| NEW YORK/BOSTON
NEW YORK/BOSTON The governors of New York and New Jersey declared a state of emergency and urged residents to stay indoors as a major storm hit the northeastern United States on Thursday, bringing heavy snow and delaying or canceling thousands of flights.
The first major winter storm of 2014 brought dangerously low temperatures and strong winds from the lower Mississippi Valley to the Atlantic coast, with parts of New England including Boston bracing for as much as 14 inches of snow by Friday morning.
"As this winter storm unfolds, bringing heavy snow and high winds to many parts of the state, I strongly urge all New Yorkers to exercise caution, avoid travel and stay indoors," New York Governor Andrew Cuomo said.
Amid flight cancellations that hit just as many travelers were returning from holiday breaks, officials at Boston's Logan International Airport warned that takeoffs would likely end at about 8:30 p.m. (0130 GMT) and officials at New York area airports set up cots for potential stranded travelers.
The snowfall was expected to intensify after sunset, with the heaviest accumulation coming overnight. Some cities along the storm's southern edge expect only minimal snowfall.
Cuomo and New Jersey Governor Chris Christie both ordered state offices closed on Friday for non-essential employees, saying they expected the worst to hit between late Thursday and early Friday morning.
"The real action is going to get cranked up this evening and during the overnight hours. We'll have heavy snow, windy conditions, reduced visibilities," said Kim Buttrick, a meteorologist with the National Weather Service in Taunton, Massachusetts.
DE BLASIO'S BIG TEST
The storm posed the first major challenge to the administration of New York's new mayor, Bill de Blasio. Problems from digging out from snowstorms have been political havoc for mayors in the United States' biggest city for decades.
After his first emergency management meeting, De Blasio urged New Yorkers to get off the streets as soon as possible and let snow crews do their work.
"This is the first of many times I will say please stay indoors. Stay out of your cars. If you don't need to go out, please don't go out," he said.
The powerful storm forced about 1,807 U.S. flights to be canceled and about 4,536 delayed, with Chicago's O'Hare International and Newark's Liberty International Airport the worst-affected airports, according to FlightAware, a website that tracks air travel.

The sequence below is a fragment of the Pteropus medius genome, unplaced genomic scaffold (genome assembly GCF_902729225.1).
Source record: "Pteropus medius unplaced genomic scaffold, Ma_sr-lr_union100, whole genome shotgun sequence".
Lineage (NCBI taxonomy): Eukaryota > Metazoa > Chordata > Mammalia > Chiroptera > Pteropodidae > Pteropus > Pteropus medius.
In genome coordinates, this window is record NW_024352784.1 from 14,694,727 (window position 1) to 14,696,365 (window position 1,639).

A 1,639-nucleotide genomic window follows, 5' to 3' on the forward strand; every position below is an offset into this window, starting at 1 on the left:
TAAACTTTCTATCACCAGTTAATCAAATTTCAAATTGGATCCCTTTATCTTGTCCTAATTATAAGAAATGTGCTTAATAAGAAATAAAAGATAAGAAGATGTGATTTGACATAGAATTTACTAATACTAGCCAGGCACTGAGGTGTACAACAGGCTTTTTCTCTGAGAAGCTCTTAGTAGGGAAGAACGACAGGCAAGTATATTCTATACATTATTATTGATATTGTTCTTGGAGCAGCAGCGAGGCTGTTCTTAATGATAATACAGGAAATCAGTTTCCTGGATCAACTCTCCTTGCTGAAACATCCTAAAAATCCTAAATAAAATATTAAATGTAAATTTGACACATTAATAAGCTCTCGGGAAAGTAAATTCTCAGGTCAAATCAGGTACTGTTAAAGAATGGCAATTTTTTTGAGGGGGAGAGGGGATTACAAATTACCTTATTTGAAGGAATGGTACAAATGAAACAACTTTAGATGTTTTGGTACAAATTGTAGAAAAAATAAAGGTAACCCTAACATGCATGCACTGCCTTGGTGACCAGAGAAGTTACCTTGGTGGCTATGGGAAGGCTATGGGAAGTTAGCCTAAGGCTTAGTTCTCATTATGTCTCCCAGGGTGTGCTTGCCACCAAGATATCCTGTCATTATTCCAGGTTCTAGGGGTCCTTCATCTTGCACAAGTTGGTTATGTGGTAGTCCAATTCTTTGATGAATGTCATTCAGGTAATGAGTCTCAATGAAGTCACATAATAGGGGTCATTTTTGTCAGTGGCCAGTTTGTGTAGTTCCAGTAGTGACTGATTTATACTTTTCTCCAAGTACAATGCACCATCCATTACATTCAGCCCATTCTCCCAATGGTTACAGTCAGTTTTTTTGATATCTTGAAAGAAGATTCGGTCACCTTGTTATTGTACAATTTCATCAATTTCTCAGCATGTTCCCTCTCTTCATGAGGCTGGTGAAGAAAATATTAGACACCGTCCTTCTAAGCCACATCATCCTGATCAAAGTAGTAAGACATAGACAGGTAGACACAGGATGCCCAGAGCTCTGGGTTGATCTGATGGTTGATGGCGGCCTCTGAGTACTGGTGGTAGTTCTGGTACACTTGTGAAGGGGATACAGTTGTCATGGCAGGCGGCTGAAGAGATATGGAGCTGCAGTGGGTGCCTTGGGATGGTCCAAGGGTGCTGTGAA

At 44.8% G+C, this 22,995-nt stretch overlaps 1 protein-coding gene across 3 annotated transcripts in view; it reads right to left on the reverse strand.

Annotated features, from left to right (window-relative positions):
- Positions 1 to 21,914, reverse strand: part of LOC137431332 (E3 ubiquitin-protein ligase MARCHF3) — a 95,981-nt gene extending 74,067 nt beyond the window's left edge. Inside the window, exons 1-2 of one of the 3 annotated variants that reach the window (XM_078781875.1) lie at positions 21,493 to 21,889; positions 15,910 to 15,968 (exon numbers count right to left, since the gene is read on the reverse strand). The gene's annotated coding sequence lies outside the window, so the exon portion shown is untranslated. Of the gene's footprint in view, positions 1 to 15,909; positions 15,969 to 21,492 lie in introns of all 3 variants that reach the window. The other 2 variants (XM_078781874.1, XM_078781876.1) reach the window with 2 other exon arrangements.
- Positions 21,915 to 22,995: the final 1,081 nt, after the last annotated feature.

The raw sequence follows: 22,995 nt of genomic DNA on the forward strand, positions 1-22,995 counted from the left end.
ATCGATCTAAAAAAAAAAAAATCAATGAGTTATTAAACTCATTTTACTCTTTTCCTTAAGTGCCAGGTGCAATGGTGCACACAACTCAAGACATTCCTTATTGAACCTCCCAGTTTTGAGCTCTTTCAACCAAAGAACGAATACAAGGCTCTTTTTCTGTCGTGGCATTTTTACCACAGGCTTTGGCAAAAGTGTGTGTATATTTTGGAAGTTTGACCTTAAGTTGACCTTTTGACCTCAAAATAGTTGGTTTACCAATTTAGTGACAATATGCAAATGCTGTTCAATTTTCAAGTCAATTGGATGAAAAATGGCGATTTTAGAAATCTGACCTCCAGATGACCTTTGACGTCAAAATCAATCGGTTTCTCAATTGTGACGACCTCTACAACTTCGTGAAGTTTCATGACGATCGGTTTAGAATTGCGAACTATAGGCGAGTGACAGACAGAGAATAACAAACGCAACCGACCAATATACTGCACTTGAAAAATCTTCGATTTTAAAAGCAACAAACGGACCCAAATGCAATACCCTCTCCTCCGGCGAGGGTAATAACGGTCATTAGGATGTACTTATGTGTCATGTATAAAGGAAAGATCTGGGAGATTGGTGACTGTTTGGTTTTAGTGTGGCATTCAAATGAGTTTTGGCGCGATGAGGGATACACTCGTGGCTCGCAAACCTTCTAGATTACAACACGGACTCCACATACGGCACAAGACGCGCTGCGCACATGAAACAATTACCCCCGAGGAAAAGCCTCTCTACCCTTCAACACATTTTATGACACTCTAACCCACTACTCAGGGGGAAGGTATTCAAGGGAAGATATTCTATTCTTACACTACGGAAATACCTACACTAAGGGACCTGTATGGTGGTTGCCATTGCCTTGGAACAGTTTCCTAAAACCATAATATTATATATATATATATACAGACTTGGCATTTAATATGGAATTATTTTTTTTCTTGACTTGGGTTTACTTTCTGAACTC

New York's three major airports were preparing to accommodate stranded travelers whose flights were canceled.
"We have a few hundred cots at each of the airports should you decide to become an overnight guest," said Thomas Bosco, an official with the Port Authority of New York and Jersey, at New York's LaGuardia Airport. The authority also runs Newark and John F. Kennedy International Airport.
One traveler, 23-year-old Ruben Raskin of San Jose, California, who was in the area visiting his girlfriend, worried that his Friday flight out of Logan could be delayed or canceled.
"It kind of reminds me why I moved to San Jose after going to college out here," Raskin said.
Conditions in Boston were bad enough by afternoon that the "Frozen Fenway" winter carnival, featuring sledding and college ice-hockey at the baseball stadium where the Red Sox play, was canceled for Thursday and Friday.
TEMPERATURES TO PLUMMET
The weather service said the mass of Arctic air would drop temperatures to levels 20 to 30 degrees below normal, with record lows possible on Friday.
"Temperatures are expected to plummet tonight and tomorrow with wind chills dropping as low as 25 degrees below zero Fahrenheit (-32 Celsius)," said Massachusetts Governor Deval Patrick. "That is a very dangerous set of circumstances."
The low temperature in the contiguous United States on Wednesday was -47 Fahrenheit (-43 Celsius), reached in Van Buren, Maine, and tied in Babbitt and Embarrass, Minnesota, the weather service said.
Patrick told non-essential state workers to head home at 3 p.m. ET (2000 GMT) as did his counterparts in neighboring Connecticut. Both encouraged private-sector employers to consider releasing their staff early.
Forecast snowfall varied widely, with Washington expected to see under an inch, Philadelphia and New York 4 to 8 inches, Hartford 6 to 10 inches and Boston 8 to 14 inches.
But even before the worst of the storm hit slippery road conditions made driving a hazard in many storm-hit areas.
In Cleveland, Ohio, Chris Behm spent an hour trying to reach the vocational training center for developmentally disabled people where he works before calling the commute off and urging his 19 employees to stay home.
"It was terrible on all of the roads and there is more weather on its way," Behm said. "It just wasn't worth it to open and possibly kill someone."
Officials in Boston and Providence said schools would be closed on Friday, and in other districts throughout the region, parents were bracing for the possibility their children would be home on Friday.
"It's tough with these storms because I end up using days off that I don't want to take," said Kristen Carson, who had taken the train into Manhattan from her home in suburban Montclair, New Jersey. "After the holiday, it's really kind of a pinch."
(Additional reporting by Victoria Cavaliere, Marina Lopes and Scott DiSavino in New York, Daniel Lovering in Cambridge, Massachusetts, Ian Simpson in Washington, Kim Palmer in Cleveland and Mary Wisniewski in Chicago; Editing by Ken Wills)